Bruce LaBruce is a filmmaker, writer, photographer and artist based in Toronto, Canada. Recently there have been retrospectives of his films at the TIFF Bell Lightbox in Toronto and at MoMA in New York City. His latest feature, The Misandrists, will be released in 2017.
In December 1978, there was a lot of anticipation for a new movie about to come out (if you’ll pardon the expression) starring Lily Tomlin and John Travolta. Tomlin had made a big splash with her sensitive, emotional performance in Nashville in 1975, for which she was nominated for a Best Supporting Actress Oscar, and with her co-starring role alongside Art Carney (who had recently won a Best Actor Oscar for Harry and Tonto) in Robert Benton’s The Late Show in 1977. Travolta was coming off the one-two punch of starring in Saturday Night Fever, in 1977, and Grease, earlier in 1978. (Both films were produced by Moment by Moment producer Robert Stigwood, who had hit the jackpot earlier in the seventies with blockbusters like Jesus Christ Superstar and Tommy.) The film was written and to be directed by Jane Wagner, Tomlin’s longtime creative collaborator, whom apparently everyone in the business knew was also her lesbian lover. (Tomlin didn’t officially come out of the closet until 2013, the same year she married Wagner.) Gay rumors about Travolta didn’t start to emerge until the late eighties, and although the speculation persists, he has never publicly acknowledged what appears to be a reasonable assumption in the industry. Allegedly. But if there was ever any foreshadowing about the issue, Moment by Moment is the film, in retrospect, that provides the most grist for the mill.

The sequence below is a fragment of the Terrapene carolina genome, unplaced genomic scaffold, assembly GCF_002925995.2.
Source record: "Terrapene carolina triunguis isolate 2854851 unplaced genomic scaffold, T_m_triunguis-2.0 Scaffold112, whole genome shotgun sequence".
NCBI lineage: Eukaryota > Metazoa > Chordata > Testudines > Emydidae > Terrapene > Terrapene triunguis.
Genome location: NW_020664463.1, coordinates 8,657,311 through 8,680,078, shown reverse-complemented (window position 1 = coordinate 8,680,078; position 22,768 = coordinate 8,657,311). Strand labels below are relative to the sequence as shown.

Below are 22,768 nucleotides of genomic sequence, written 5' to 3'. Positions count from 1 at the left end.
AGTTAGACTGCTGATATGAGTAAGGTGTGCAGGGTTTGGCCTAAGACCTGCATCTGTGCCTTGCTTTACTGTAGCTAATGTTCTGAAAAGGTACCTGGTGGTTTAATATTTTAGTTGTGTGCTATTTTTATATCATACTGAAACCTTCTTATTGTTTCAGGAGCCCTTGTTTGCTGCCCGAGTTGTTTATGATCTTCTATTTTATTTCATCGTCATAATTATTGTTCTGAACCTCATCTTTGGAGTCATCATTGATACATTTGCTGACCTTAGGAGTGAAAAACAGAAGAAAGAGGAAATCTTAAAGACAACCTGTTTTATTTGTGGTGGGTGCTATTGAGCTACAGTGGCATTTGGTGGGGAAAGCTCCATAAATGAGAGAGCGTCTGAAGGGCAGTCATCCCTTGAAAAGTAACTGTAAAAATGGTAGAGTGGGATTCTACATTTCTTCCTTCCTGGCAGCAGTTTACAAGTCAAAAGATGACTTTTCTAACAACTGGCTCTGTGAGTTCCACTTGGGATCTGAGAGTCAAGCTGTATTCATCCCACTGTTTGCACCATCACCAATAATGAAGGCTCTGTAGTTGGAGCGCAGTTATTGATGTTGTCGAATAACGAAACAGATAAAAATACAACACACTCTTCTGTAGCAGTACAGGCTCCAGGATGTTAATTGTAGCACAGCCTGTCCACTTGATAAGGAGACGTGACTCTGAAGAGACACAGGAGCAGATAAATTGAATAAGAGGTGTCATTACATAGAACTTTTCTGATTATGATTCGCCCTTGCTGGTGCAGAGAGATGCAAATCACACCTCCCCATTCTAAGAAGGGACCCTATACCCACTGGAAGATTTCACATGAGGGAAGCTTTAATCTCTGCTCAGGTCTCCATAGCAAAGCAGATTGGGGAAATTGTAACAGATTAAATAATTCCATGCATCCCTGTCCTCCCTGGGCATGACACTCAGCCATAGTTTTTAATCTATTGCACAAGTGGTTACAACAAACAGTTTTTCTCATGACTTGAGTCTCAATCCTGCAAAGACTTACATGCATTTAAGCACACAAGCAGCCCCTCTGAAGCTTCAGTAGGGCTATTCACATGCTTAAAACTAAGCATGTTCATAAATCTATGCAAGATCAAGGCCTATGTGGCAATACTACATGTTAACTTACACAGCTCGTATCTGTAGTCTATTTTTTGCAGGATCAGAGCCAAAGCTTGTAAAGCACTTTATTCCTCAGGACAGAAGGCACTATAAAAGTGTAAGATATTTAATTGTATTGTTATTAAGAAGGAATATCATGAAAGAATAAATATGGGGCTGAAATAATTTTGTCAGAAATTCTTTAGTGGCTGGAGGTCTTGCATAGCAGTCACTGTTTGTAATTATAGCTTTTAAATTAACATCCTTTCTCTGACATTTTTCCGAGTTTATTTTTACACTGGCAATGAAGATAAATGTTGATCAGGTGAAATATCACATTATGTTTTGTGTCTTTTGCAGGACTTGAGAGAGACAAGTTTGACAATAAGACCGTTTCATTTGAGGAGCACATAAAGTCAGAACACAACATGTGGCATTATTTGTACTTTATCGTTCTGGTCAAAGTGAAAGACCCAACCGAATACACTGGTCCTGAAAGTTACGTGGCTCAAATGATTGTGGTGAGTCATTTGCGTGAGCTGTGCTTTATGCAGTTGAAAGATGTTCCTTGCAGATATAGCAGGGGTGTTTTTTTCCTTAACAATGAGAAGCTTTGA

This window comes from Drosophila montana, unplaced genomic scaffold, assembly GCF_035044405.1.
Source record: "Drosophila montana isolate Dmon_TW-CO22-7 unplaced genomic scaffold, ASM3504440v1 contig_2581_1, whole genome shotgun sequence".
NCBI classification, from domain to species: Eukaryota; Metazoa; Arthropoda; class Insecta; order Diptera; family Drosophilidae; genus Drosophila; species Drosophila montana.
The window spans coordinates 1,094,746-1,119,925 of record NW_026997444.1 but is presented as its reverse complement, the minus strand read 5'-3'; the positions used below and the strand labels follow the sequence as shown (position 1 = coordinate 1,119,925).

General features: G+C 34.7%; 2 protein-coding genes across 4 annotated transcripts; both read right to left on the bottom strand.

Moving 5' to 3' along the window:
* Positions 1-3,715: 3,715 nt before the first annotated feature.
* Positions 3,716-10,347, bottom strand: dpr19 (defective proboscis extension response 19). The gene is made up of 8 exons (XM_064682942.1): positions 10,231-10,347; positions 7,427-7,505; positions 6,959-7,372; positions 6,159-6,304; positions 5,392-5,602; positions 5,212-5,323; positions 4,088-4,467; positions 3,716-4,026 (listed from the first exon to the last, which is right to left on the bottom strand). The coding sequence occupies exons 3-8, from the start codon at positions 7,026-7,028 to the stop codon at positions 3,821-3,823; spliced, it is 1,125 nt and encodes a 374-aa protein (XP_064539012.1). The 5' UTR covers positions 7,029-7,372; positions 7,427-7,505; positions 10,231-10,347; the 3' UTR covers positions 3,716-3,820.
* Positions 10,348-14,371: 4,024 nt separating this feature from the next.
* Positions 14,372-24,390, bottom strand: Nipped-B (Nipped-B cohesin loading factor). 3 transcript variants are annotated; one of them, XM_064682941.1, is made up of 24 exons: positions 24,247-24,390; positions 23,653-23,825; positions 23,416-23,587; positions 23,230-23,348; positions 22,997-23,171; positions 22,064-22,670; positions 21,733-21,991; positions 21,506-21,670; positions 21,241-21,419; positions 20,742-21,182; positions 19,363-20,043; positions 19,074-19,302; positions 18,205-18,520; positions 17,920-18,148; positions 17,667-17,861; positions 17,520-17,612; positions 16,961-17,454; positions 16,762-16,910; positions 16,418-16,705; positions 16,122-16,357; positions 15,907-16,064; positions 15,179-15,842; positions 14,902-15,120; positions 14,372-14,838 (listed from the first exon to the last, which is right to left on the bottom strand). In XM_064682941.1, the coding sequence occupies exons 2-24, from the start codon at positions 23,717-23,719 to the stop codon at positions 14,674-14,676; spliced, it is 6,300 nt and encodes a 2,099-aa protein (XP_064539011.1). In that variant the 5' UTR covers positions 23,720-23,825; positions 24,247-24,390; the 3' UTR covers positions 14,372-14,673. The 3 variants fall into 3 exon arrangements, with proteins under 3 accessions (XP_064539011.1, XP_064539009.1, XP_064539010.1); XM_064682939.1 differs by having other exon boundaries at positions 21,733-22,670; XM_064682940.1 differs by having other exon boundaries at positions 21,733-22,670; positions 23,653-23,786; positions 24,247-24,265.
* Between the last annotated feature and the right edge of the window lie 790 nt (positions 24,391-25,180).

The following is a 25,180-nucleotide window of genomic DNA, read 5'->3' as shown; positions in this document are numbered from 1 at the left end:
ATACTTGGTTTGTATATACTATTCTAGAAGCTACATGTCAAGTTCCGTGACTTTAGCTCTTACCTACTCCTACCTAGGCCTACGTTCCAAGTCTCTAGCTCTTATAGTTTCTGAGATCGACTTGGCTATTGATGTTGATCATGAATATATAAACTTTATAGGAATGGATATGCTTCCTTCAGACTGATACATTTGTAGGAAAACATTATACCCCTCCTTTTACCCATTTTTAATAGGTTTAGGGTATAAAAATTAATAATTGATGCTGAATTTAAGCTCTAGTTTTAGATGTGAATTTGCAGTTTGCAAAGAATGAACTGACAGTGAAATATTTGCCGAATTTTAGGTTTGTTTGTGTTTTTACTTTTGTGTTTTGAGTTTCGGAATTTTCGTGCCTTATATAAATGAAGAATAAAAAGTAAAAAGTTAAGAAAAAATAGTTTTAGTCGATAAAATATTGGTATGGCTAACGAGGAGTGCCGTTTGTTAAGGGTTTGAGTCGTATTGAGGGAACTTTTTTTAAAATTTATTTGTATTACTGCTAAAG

When Moment by Moment was finally released, it was a monumental bomb. Critics savaged the film for its rank sentimentality and its apparent inability to recognize its own campy excesses. One of the kinder critiques, from the Monthly Film Bulletin, framed it this way:
“Critics are fond of attributing a film’s badness to some hypothetical computer: this truly terrible movie might have been made by HAL in his most maudlin ‘Bicycle-built-for-two’ mood, as the plugs were being pulled out.”
Ouch. Although Tomlin bounced back two years later with the box-office hit 9 to 5, some would argue that Travolta’s career never fully recovered from this “fiasco,” tainting his meteoric rise as a macho sex symbol with a feminized role barely concealing a strong homosexual subtext. I saw the film in the theater as a precocious teenager when it came out and quite liked it, scoffing at the critics who hadn’t bothered to dig into the film’s meta-references and genre- and gender-bending. How could they be so basic?
In order to fully appreciate Moment by Moment, one has to understand three fundamental concepts of “queer” cinema that seem to be increasingly difficult for critics and audiences alike to grasp: camp, classical Hollywood female melodrama, and feminism. A close examination of the film reveals how deliberate, adept and self-conscious the film is in its utilization of all three.